“So if we hadn’t been on Zoom, I would not have been able to go to class,” Raine adds. “I was lucky that we were going through Zoom because I could do school from my bed, which is where I needed to do it.”

“Honestly, I think this class is possibly a pivotal moment in my life because I have kind of fallen in love with digital art and the art that I’ve made. This class has changed my life trajectory because of how much I fell in love with making art in it.”

To view the profound works of art that so strongly speak to the conditions in which they were created, Culture X: Bodies in Nature, Bodies Online can be accessed until August 31st on the Artspace website at

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Open Studios and Drive-By Art returns to Jamestown on August 7 – What'sUpNewp



Open Studios and Drive-By Art returns to Conanicut Island on Saturday, August 7 from 10 am – 5 pm. Jointly hosted by the Jamestown Arts Center (JAC) and Conanicut Island Art Association (CIAA), Open Studios is a one-day, island-wide event where participating artists invite the public into their studios or to see their work outside while passing by. 

There are more than 30 participating artists across the island as well as groups of artists with pop-up displays at Out of the Box Studio and Gallery and behind the JAC on Douglas Street. From 10 am to 3 pm at the Community Mural Wall at the JAC, all are welcome to join in a participatory project called the “People’s Patchwork,” which will offer coloring sheets based on the Ohio Star quilting pattern.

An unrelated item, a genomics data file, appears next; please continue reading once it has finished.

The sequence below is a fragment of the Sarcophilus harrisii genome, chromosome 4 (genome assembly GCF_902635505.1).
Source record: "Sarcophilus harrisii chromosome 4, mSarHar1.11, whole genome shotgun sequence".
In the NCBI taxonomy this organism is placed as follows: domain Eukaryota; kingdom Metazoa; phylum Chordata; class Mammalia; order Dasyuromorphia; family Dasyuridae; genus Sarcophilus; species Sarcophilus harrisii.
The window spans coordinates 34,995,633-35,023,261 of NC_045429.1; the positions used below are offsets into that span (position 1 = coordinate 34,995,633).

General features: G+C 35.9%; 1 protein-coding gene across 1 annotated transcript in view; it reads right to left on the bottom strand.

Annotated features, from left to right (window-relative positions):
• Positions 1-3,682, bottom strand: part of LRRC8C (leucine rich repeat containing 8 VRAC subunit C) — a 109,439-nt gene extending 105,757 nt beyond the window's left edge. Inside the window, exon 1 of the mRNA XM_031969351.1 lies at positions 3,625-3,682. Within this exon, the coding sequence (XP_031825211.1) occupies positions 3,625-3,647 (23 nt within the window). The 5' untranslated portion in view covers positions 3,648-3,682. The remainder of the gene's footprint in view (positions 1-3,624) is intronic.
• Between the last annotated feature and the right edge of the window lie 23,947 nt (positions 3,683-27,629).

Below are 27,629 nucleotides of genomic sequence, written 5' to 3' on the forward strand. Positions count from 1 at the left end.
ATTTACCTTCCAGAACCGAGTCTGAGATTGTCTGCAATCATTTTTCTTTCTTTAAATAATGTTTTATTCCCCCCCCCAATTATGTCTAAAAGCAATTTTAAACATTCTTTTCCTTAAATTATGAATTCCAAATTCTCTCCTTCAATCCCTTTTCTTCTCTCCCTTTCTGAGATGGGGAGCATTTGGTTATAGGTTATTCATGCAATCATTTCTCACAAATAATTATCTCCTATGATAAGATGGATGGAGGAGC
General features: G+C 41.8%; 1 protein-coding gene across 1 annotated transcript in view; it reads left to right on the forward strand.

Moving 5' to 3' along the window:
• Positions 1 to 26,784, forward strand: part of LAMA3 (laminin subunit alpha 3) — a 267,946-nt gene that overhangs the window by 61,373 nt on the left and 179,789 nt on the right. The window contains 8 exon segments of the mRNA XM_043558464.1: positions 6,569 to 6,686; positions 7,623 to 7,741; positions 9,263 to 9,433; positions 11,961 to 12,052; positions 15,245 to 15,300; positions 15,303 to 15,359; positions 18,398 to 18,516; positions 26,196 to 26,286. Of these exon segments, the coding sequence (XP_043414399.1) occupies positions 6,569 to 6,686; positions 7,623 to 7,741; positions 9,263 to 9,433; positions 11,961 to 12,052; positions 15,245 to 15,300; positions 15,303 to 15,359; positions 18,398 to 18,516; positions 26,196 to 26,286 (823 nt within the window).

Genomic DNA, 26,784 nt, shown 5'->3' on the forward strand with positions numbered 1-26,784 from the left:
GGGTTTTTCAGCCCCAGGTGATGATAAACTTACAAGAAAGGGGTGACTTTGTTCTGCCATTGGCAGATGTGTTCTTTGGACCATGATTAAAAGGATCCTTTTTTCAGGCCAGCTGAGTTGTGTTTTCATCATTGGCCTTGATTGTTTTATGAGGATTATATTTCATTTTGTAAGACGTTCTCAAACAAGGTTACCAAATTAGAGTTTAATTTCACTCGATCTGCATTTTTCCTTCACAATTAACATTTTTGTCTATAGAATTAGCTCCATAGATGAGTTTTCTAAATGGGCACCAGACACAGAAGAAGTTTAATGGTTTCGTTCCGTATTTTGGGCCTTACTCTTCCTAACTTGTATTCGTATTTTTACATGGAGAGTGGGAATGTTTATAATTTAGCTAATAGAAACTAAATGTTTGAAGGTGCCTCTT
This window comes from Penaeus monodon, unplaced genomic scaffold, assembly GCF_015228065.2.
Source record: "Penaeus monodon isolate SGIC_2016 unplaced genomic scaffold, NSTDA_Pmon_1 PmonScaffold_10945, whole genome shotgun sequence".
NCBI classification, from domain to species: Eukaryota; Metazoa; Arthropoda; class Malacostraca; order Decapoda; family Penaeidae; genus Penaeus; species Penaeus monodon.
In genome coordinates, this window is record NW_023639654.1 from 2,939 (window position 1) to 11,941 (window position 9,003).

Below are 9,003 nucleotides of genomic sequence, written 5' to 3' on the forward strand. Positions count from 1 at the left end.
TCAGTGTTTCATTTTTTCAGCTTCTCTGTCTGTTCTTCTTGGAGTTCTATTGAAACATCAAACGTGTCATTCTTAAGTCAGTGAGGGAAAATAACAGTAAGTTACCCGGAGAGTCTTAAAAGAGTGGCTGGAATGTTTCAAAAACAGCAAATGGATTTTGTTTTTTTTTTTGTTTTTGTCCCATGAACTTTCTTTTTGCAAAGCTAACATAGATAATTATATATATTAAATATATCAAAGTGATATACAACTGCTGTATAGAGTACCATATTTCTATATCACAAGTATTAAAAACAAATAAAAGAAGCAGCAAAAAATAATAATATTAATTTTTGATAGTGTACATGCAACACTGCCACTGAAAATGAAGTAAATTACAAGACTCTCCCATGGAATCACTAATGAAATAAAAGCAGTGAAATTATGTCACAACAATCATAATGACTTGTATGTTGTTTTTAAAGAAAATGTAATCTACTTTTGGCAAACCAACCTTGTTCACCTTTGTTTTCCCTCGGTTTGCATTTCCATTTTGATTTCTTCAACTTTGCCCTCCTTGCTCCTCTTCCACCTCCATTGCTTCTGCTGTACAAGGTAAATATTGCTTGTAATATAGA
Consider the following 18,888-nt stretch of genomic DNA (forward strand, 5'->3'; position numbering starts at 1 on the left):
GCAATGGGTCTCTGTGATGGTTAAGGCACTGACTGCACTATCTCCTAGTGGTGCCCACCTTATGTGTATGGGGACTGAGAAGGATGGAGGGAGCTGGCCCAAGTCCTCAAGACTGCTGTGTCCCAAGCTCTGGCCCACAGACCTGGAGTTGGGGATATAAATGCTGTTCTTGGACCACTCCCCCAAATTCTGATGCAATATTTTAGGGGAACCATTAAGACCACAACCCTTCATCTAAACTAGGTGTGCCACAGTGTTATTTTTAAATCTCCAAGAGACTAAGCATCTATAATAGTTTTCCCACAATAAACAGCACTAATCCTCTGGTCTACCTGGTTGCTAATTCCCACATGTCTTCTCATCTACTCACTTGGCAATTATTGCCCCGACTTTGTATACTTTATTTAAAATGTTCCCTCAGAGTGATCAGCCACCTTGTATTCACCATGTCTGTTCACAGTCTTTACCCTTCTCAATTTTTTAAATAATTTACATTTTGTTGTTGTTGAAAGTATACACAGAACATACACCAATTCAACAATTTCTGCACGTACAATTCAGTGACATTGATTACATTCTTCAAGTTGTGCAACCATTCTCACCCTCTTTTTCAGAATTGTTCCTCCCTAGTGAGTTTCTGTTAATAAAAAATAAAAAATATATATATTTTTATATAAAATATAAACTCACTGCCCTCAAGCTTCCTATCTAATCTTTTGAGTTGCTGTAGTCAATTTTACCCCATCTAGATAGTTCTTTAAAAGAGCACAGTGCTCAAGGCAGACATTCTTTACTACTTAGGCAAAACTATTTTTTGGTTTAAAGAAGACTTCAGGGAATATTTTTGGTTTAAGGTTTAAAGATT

Participating artists of Open Studios and Drive-By Art include: Shirley Bell, Coffee Bell, Kathleen Caswell, Rose M Chase, Clancy Designs Glass Studio, Bernie Courtney, Daniel Dunn, Joannie Ellie, David Gagnon, Joanne Koehler, Deb Lichtenstein, Sue Mailloux, Jody Pandelidis, Wilson Pollock, Elaine S Porter, Christopher T Terry, Ernie Wulff, Honest Forms, Jillian Barber, Looking Upwards, Peter Diepenbrock, Peter Marcus, Kelly McDermott, Rick Meli, Out of the Box Studio and Gallery, Melanie Saunders, Susan Schaffer, Gillian Stoneburner, Didi Suydam, Brad Vaccaro, and Christi Work.